A skilful negotiator, Rodanet knew how to frequent ministerial cabinets to bring his battles to promote watchmaking to successful conclusions. Few watchmakers, alongside their profession, have had the ability to develop their passion and their activity by using the political environment to support their objectives. He was an ambitious merchant and talented watchmaker who did not hesitate to sit at the workbench and behind a drawing board, inventing a straight-line lever escapement and a lateral lever escapement without equidistant rests in 1887. In 1890, he registered the trademark "HORLOGERIE RODANET de PARIS " and died at the age of 70 in 1907. Undoubtedly his privileged link with Patek Philippe made it possible in recent years to identify this watchmaker by seeing his surname associated with the name of Patek Philippe.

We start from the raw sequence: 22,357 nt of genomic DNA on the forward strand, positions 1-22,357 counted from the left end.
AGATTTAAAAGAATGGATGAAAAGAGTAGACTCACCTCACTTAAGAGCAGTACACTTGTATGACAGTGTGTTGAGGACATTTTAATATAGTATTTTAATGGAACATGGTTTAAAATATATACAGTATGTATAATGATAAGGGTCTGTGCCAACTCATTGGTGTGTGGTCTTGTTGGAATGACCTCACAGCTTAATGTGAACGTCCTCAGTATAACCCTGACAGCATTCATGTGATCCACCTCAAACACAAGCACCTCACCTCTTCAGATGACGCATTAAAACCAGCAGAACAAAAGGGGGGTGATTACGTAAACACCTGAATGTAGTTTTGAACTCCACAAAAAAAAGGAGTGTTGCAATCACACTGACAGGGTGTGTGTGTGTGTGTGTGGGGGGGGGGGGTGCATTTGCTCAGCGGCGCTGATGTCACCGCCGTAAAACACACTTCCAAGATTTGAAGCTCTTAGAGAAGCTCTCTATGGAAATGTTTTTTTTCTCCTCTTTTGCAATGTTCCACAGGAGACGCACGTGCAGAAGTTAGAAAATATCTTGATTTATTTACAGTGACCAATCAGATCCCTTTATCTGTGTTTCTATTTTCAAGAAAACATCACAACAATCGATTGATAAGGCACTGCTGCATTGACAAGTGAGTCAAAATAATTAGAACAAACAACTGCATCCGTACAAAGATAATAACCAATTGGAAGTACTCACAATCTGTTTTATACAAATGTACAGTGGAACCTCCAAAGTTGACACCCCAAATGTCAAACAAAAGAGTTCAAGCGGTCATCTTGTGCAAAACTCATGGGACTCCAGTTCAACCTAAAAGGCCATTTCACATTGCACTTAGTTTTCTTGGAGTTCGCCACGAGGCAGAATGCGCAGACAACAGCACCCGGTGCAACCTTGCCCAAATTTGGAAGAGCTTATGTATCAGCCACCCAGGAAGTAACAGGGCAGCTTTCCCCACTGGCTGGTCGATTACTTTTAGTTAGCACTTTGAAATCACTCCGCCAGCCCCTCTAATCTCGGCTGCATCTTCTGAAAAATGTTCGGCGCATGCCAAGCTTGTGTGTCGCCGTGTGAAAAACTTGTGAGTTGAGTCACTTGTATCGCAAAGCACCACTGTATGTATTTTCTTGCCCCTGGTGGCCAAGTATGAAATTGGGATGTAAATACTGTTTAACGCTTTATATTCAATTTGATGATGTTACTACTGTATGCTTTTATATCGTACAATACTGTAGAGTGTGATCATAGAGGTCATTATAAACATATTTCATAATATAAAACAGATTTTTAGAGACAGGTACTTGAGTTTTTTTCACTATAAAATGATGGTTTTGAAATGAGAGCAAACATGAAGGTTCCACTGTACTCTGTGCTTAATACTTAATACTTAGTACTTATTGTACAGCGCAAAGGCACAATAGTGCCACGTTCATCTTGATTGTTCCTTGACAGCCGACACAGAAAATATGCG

It must be said that at the time when Rodanet distributed its watches manufactured by Patek Phillippe, the quality of watches simply signed Rodanet easily stood comparison with watches from the Patek factory. Rodanet, in fact, used high-end calibers at LeCoultre in particular and thus sold chronometers with their service report. The parts were expensive, more expensive at Rodanet than at other retailers for a quality always pushed to the maximum; Rodanet finished its movements with the greatest care. It is said that the man could not stand a piece being crooked or poorly highlighted. The simple fact of being sold at Rodanet was to classify it in the top of the range and as such allowed it to benefit from preferential treatment. Long before his competitors, he understood that the better the piece was treated at the time of its sale, the more the customer felt the importance that linked his watch purchase. Rodanet's clientele wanted to be high-flying and nothing was left to chance that could make them angry or uncomfortable. Buying from Rodanet offered the customer a ceremonial that he did not have elsewhere. We see passing through the sales of Rodanet pieces that often only talk about Patek Philippe.